Bulgari makes watches for women, but if you can believe it, the storied Italian jeweler “has never launched a ladies’ watch ever”—at least, not until it unveiled the one called Lucea recently, its first “mainstream” timepiece.
What Bulgari chief executive Jean-Christophe Babin meant by that assertion was that, the company has never created a non-logo-ed mainstream watch for women until it introduced Lucea (pronounced loo-chee-a) in Beijing last month, a collection of 12 styles for casual daily wear and sophisticated evenings out.
Bulgari, of course, has a popular line of women’s watches called Bulgari Bulgari, but Babin pointed out that it was a men’s watch line for decades since its creation in 1975 until a women’s style was introduced in the 1990s.
Another best-selling women’s watch line, the Serpenti, is “not exactly a daily mainstream watch,” and most versions are for dressier occasions and priced really high, Babin added.
“We wanted to create a watch born of women’s requirements complimentary to Bulgari Bulgari, meaning no logo, and using jewelry elements still identified with Bulgari,” thus the Serpenti bracelet of the Lucea, Babin said.
Guido Terreni, managing director of Bulgari Horlogerie, said his brief to the designer was to create a round watch without a logo that’s also iconic. Lucea is named for the Italian and
Latin words for light (luce) and luxury (lux).
Terreni knew it would be a challenge to design the most conventional shape of a watch and also make it a standout. The goal was not just to make the bracelet nice but also comfortable to wear.
“It was a wonderful brief, but also scary,” he said.
The result was a collection of 12 potentially classic styles with very distinctive features: a Serpenti bracelet, for one, and a bold cabochon-cut pink stone as crown. They come in two sizes, 33 mm automatic and 28 mm quartz, from the entry-level steel case to the flagship model of rose-gold with diamonds.
A leather strap may come later, Terreni hinted, though Babin noted that Bulgari customers in tropical countries prefer steel as skins tend to wear out easily in high humidity.
The CEO also noted the comeback of gold—though less yellow and more rose, which is more understated and subtle.
Lucea’s global launch in Beijing also unveiled Taiwanese actress Shu Qi as the face of Lucea.
“The name Lucea is a way to pay tribute to the first ways humans kept time; they used light to measure time,” said Sabina Belli, Bulgari’s international brand vice president.
The Lucea woman, she added, is contemporary and is able to navigate her multifaceted life. “Like Lucea, she is delicate and fragile, and yet also strong. You can be both.”
As a brand with a long heritage, Bulgari strives to stay relevant to the current customer, Belli said. “We have so much history—130 years—and elements of inspiration to use from our past, but also building on Roman history, we take from those and reinvent and rejuvenate, reinterpret in a more contemporary way, in a very relevant and fashionable way while staying true to what we stand for.”
Tracking trends in watchmaking is very complex, said Terreni, at the rate the world is moving. He noted how wealths have dramatically shifted toward Asia, and how this has influenced trends and the way businesses are run.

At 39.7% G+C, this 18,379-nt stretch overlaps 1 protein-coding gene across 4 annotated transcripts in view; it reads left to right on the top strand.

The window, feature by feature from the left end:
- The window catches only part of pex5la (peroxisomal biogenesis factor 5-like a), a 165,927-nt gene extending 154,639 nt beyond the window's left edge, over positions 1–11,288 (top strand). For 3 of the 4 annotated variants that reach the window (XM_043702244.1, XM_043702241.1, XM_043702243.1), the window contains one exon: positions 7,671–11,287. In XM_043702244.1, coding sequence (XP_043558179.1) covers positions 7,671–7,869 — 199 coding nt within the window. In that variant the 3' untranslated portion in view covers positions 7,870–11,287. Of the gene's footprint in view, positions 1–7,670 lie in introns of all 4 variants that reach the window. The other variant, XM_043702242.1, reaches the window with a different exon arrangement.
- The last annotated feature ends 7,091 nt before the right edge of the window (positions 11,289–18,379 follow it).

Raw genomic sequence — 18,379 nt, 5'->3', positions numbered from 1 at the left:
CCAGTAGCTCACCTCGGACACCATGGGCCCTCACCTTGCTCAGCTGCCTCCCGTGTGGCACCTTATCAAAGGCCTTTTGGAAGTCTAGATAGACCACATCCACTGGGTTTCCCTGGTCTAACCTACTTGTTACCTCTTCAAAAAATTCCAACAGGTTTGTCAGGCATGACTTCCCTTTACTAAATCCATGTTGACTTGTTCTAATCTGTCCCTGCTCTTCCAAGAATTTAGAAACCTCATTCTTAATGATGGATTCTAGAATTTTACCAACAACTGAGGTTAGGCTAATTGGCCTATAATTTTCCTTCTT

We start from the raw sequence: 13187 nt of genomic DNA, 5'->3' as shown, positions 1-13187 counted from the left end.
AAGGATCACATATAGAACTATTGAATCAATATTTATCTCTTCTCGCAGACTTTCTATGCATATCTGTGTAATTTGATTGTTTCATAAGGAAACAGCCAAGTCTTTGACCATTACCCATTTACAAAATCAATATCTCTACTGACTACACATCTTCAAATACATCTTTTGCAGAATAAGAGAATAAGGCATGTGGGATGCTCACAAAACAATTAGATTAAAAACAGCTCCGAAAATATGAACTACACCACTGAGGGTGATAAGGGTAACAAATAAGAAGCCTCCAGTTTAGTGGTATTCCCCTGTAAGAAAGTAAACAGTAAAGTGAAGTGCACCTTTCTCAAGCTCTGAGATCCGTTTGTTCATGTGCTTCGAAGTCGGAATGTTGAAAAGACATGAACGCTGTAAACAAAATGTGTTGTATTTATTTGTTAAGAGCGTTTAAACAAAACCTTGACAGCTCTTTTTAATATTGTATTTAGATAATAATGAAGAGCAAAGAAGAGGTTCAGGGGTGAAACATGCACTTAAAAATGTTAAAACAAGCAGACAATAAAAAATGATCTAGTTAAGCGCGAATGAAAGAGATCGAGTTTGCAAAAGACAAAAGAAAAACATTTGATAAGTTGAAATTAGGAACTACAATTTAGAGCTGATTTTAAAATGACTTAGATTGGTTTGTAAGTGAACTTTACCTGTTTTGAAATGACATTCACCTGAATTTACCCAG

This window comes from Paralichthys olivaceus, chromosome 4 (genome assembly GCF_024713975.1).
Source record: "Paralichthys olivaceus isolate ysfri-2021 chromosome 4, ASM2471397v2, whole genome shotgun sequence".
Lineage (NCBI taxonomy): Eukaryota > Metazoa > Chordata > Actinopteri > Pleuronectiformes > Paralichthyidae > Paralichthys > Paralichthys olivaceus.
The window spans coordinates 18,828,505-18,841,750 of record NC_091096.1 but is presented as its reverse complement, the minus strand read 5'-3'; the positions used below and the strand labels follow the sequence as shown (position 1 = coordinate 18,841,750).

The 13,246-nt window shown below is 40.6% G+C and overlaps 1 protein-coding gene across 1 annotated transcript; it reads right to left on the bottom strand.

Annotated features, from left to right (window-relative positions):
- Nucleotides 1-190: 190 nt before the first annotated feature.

“[Remember] 10, 15 years ago when Japan was driving the world and the Japanese had a certain style,” Terreni noted. “Now China has its own identity. You have to make yourself be understood as an Italian brand, but also to match the taste that’s quite different. Evolution isn’t one trend but many, many trends that gets everything together. Whatever you do, it has to be true to your brand. If you do something tactical, you’re diluting your authenticity.”
A timepiece is an expression of style, Terreni said. People don’t purchase for mere functionality.
“It’s like buying a car,” he said. “If your point for a car is to take you from A to B, you won’t buy a Ferrari. You choose a watch to express your personality, taste and sophistication.”
The Lucea retails in euros from 3,500 to 30,000, with the steel version as its entry-level model. “It’s the declination of the material that makes it cost less, not the dilution of the sign,” Terreni said.
(The Lucea will be available in the Philippines in the coming weeks, at Bulgari in Greenbelt 4, Rustan’s Shangri-La, Resorts World Manila and Rustan’s Makati.)
Curiously, the Italian company chose the Chinese capital as venue of Lucea’s world debut, even as many luxury brands have reported slowed growth in China as the government is on a crackdown on conspicuous spending.
“There’s a temporary slowdown in this region,” Terreni conceded. “But those who purchase for themselves will still continue to purchase watches, so there’s continuous growth.”
Babin is equally optimistic. “The China growth rate has decreased but it’s still a big market, and looking at the Swiss export data, it’s not huge but we’re building on five years of double-digit growth. It’s a huge spike. We make good relative to pure watch players,” Babin said.
“Our market share versus the key players is very limited,” he added. “Whether the market is growing, single- or double-digit growth, or stable, for Bulgari there’s a huge potential for growth. It’s easier because our base is lower and our reputation is higher.
“We have a very modest market share. There’s no good or bad time.”